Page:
Myer and Schwager in their Harvard Business Review article on Understanding customer experience (2007) talk about customer interactions. When core offering is a service, interactions matter more. According to Myer and Schwager touchpoints that advance customer to a subsequent and more valuable interaction (example Amazon´s 1-click ordering) matter more. In each touchpoint the gap between customer expectations and experience spells the difference between customer satisfaction and what is less.
And what makes service experience matter more? In a service experience, as a customer, you are greatly involved in the transaction. Due to the nature of your purchase (non physical good) your expectations may vary a great deal. Imagine a travel experience as an example.
I´ve earlier described my experiences in online shopping. Ordering goods was a positive and pleasant experience but returning and exchanging the same goods resulted in a huge disappointment. Same company was managing various customer processes. Some worked while others not. Result was my dissatisfaction and their loss.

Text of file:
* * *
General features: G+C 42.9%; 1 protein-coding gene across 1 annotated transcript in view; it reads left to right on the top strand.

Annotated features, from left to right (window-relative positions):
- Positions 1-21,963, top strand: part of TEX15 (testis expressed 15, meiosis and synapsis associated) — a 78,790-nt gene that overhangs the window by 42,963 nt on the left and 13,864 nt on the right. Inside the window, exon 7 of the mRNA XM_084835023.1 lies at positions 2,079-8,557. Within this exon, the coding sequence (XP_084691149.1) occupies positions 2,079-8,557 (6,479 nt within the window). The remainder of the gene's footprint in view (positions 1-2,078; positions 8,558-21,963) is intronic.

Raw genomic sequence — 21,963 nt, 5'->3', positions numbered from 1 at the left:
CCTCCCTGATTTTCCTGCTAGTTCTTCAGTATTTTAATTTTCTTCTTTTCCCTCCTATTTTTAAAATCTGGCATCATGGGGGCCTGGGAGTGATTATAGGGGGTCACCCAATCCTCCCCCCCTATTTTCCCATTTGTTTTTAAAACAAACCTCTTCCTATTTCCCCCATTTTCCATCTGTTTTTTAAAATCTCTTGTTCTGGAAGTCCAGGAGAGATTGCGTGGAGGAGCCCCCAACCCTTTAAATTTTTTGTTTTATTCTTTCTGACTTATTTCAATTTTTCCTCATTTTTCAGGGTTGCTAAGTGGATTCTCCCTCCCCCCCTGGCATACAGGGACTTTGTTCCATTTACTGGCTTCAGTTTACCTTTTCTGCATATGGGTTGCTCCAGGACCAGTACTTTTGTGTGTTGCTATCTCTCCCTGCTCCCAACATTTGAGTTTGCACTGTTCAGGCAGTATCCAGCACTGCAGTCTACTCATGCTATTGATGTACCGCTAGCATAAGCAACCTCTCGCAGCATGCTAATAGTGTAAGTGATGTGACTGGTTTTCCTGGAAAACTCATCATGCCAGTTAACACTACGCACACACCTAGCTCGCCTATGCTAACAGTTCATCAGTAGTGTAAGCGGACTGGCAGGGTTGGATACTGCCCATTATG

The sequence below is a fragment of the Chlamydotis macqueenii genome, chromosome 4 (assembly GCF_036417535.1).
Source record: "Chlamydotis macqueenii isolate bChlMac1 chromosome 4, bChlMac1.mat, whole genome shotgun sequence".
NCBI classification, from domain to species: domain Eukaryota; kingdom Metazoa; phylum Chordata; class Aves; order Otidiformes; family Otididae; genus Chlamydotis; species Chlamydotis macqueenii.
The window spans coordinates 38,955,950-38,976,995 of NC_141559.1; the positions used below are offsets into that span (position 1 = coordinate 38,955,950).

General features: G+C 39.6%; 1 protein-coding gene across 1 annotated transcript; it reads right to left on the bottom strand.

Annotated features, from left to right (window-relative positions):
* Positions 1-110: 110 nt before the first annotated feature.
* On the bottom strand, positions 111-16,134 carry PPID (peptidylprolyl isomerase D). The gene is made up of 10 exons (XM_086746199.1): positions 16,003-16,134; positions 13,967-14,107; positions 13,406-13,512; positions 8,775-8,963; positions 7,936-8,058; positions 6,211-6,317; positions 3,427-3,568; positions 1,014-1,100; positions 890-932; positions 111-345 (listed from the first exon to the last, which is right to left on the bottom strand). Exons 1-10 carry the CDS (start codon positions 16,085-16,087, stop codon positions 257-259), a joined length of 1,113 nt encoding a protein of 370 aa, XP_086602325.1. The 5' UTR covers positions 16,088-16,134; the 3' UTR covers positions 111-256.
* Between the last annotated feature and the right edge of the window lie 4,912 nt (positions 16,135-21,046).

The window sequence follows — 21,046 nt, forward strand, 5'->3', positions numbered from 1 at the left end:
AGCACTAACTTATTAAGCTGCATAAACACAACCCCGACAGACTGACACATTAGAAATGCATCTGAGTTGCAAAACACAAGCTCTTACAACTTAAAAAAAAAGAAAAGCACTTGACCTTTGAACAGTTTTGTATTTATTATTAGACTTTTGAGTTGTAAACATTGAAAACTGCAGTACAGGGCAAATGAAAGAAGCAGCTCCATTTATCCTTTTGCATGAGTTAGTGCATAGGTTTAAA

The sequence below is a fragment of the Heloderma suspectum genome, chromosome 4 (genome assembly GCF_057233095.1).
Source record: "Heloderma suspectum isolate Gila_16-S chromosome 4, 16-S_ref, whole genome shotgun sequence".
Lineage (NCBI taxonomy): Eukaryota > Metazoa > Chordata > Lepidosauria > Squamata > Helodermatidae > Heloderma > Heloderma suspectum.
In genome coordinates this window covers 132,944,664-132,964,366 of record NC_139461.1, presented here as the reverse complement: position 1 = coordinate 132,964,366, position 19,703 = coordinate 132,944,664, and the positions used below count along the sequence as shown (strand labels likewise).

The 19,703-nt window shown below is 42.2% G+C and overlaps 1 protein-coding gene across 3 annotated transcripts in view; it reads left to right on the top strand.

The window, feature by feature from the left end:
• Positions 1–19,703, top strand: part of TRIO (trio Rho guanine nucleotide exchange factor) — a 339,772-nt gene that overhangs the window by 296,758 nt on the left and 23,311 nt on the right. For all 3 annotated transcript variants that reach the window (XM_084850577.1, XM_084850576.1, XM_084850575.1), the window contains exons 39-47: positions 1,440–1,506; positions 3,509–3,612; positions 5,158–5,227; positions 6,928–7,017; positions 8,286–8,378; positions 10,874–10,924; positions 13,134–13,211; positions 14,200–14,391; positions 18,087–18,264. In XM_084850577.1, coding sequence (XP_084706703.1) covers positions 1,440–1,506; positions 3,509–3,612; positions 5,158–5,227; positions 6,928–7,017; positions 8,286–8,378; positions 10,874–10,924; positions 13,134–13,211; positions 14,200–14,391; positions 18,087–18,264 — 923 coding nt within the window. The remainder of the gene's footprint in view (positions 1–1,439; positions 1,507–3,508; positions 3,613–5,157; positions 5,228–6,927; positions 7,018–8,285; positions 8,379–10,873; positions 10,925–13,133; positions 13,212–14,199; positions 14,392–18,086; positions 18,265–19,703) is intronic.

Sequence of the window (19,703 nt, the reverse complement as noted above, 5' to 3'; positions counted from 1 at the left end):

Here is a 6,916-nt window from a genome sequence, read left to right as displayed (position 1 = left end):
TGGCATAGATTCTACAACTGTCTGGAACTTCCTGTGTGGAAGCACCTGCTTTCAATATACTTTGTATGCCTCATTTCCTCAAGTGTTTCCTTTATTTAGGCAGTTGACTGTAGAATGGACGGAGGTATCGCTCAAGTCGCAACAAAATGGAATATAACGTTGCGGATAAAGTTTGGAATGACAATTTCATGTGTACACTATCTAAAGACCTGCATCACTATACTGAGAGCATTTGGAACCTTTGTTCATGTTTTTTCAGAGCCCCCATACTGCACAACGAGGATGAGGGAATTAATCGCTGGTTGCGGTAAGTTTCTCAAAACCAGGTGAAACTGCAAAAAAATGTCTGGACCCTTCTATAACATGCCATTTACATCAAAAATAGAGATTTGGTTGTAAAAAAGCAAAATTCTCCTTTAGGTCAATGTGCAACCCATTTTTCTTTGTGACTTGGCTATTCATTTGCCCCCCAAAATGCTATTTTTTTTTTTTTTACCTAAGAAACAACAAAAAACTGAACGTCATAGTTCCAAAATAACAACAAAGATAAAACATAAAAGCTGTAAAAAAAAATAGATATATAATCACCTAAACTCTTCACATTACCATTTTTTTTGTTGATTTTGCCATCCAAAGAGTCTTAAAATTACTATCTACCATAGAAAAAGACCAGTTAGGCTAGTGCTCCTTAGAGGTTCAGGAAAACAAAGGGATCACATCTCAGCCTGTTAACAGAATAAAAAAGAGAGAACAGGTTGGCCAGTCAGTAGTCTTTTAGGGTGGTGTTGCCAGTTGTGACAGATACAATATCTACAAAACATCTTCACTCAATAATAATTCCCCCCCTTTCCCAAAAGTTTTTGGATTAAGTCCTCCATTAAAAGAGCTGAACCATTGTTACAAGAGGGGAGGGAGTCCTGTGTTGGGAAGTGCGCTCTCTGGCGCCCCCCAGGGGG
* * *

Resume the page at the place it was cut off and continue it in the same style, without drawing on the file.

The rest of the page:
In service environments, fundamental is service design - how you plan customer experience from first contact point to the last.
Planning service experience can be done understanding the customer opinion of the company throughout various touchpoints, rather just having customer data on the purchase history (mostly available through CRM approaches). Therefore planning a full scale customer experience is an extended step to managing customer relationship. In practice this could mean focus on customer needs and not fearing to analyze customer opinions; what it reveals and what are the actions to be developed.
In order to implement customer experience management process, companies could extend their evaluation of past patterns (eg surveys) to observation and face to face interviews in order to understand also present or potential future patterns.